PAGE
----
Dynamic Model Creation and Animation tutorial

You can dynamically create new models inside Luxinia and even animate them. This tutorial shows with a simple example how to create such a model and how to use it. Another possibility is to use the new rendermesh class, or "usermesh" in l3dprimitive/l2dimage, which also create rendermeshes.

Models / L3dprimitives

Models can be either loaded or created. As we want to create a model in this case by ourselves, we create such a model:

-- all resource create functions behave similar as to load:
-- they first look for the name identifier being loaded already,
-- and return it when found, or they execute the creation process

-- modelname and number of quads
name,n = "test",32 -- the modelname must be unique!
-- we want to have colors and normals
mdl = model.create(name,vertextype.vertex32normals(),1,0)

However, note that you could also create a usermesh, using |l3dprimitive.usermesh. It can be used in a very similar way like creating the model. The difference is, that a usermesh should be used for unique purposes, while models are added to the resource chunk and adds some overhead. However, models can be used for more than just one l3dmodel.

As the comment says, the model name should be unique, as it is stored in the resource chunk and can be found again by using the same name again.

We also initialize a variable named n, which is simply the resolution of our mesh. The higher the number, the more vertices and vice-versa.

Each model can contain a number of meshes. Meshes are actually containing the information how things are drawn, while models do only tell which meshes form one model.

mesh = mdl:meshid(0) -- retrieve the mesh we work with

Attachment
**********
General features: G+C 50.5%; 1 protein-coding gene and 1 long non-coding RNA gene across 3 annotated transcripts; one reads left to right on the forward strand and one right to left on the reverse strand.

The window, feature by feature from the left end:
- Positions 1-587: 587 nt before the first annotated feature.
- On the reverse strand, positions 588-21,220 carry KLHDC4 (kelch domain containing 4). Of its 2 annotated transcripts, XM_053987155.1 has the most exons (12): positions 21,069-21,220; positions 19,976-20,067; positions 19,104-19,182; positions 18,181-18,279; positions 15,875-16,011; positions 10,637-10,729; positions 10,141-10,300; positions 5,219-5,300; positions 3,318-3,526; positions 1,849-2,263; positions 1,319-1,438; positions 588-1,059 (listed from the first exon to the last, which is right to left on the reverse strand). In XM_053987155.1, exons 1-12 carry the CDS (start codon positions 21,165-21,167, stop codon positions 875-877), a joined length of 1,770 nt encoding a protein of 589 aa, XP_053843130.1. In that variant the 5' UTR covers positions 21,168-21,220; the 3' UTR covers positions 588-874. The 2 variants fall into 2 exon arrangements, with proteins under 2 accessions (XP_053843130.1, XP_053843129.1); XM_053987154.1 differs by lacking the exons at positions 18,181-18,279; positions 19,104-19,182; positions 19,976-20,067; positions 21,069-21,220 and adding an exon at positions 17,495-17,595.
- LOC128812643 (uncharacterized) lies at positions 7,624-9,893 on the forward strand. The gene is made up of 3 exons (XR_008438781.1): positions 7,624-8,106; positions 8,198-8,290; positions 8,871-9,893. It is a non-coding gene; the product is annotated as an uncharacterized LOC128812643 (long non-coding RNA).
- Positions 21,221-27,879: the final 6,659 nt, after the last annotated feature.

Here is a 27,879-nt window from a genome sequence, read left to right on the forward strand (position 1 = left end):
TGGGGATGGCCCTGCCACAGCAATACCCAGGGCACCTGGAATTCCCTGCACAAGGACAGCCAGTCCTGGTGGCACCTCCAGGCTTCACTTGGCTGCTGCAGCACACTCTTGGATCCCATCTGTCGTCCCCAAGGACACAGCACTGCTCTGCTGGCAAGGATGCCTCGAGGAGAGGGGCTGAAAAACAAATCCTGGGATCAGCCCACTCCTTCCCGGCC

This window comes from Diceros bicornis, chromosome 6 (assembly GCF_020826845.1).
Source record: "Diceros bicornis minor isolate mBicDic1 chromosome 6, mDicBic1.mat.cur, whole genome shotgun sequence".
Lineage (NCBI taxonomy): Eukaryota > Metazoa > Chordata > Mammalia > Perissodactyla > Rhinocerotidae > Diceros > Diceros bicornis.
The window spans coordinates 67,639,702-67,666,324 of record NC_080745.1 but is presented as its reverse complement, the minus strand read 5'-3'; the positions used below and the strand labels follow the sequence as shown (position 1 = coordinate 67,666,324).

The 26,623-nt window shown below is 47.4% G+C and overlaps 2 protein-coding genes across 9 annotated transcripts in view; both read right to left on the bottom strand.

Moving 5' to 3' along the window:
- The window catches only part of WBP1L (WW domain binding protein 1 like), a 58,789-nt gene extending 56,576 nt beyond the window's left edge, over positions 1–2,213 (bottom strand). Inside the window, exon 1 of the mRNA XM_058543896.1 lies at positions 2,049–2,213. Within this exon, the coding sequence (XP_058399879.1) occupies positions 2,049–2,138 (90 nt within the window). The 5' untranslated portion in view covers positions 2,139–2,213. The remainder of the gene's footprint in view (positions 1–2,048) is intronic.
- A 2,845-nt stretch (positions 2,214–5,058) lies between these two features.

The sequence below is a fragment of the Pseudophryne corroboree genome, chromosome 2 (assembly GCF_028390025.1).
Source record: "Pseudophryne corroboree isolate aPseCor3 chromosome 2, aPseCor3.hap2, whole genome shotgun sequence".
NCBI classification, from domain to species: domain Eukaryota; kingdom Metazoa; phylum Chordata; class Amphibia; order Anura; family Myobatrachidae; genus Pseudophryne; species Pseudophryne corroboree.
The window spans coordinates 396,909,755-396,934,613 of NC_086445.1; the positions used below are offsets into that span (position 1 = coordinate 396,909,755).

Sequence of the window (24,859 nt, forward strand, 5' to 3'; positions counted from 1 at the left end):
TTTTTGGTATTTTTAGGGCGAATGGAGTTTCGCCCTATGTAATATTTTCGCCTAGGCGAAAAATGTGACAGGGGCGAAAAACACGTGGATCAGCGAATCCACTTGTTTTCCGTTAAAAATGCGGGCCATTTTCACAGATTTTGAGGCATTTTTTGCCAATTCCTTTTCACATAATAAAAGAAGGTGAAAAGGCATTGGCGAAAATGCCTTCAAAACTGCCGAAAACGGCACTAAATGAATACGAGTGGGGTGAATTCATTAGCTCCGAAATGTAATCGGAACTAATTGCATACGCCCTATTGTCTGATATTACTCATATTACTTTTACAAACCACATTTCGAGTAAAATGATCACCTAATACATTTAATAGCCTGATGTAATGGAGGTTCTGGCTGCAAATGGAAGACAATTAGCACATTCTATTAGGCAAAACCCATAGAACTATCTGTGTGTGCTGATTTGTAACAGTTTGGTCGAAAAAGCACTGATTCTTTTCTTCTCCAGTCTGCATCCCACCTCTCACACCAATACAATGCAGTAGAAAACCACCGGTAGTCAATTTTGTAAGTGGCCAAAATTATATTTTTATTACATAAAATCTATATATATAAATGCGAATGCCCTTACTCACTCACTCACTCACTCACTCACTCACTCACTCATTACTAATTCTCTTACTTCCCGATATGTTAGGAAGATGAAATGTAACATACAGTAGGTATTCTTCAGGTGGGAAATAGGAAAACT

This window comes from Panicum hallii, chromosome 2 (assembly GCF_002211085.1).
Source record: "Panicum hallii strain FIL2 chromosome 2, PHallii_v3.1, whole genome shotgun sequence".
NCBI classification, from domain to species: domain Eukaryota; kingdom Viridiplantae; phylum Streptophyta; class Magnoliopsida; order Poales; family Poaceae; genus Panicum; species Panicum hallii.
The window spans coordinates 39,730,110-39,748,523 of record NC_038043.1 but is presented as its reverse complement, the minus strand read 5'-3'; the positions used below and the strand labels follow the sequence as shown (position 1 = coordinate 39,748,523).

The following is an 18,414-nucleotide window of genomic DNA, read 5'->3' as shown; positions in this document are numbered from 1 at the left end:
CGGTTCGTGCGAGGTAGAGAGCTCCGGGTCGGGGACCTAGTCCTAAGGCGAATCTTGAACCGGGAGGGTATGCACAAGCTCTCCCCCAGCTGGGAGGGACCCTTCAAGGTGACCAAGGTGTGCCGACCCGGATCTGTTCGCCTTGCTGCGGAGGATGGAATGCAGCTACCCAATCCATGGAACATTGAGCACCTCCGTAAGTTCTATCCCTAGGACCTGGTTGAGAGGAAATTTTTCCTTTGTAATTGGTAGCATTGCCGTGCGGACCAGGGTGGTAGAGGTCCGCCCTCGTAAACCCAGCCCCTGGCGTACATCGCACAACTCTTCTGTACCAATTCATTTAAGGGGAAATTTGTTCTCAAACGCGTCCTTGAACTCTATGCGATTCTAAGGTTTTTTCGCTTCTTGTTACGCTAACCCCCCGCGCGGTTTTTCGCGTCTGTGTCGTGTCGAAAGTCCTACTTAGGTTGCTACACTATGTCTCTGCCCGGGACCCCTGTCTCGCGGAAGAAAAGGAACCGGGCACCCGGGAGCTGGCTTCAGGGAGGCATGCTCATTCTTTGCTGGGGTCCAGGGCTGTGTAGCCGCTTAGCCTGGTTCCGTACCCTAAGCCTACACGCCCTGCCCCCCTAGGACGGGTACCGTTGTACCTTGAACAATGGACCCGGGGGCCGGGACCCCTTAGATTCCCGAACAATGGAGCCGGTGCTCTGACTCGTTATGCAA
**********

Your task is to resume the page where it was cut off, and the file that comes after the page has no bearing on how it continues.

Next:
-- initialize the mesh with the number of required vertices
mesh:indexPrimitivetype(8) -- make it a quadstrip
-- in v0.98 instead of 8 use primitivetype.quadstrip()

mesh:vertexCount(n*2) -- set the vertexcount
mesh:indexCount(n*2) -- set the indexcount

The initialization of the mesh is important as it allocates all the date we need. There are lot's of different ways how the final triangles are drawn on the screen. The less data is required, the more efficient is the drawing process.

To understand this, let's explain the basics of how the data is stored.

Each mesh consists of indices and vertices. The vertices are vectors in space that also may describe additional parameters like a normal or a color value for that vertice. The indices tell us, in which order the vertices are connected and how to form either triangles, quads or polygons:

The moon picture above shows such a combination of indices and vertices (yes, it is just like these drawing pictures by connecting numbered dots as we did it as kids).

We can describe that moon either as a polygon (which would not be working well as it is not convex) or, as the blue line shows, as a triangle strip.

The figure shows 3 different meshtypes: Triangle strips (a), plain triangles (b) or triangle fans (c).

The indexlists would look like this (I am counting here from 1-n, the meshdata is adressing the data with 0-(n-1)):

9 5*9*
10 410*
11 611*
12 5*12*
13 513*
14 614*
14 7*15*
15 616*
16 8 
17 7* 
* denotes when a triangle was created

The value in the index is pointing to the index of the vertice that is used for the index. So the index values 1-2-3 define that vertice 1, vertice 2 and vertice 3 should be used to form a triangle. As the table shows, the trianglestrip requires much less indexes to form a line of triangles, because with each new index value, a new triangle is created with the former 2 indexes, while if the indexlist describes plain triangles, 3 indexes are always required to describe a new triangle. Triangle fans are similiar like the triangle strip.

So choosing the right type for your model is important if you want to draw it more efficient.

In our case, we are using a quadstrip, which is just working the same way as the tristrip.

Backfaces and frontfaces

In order to avoid drawing triangles that are not important at all, like triangles that are facing away (statistically, we only see about 50% of all triangles because we can see only 50% of an object while the backside is hidden), the graphics cards are culling the triangles.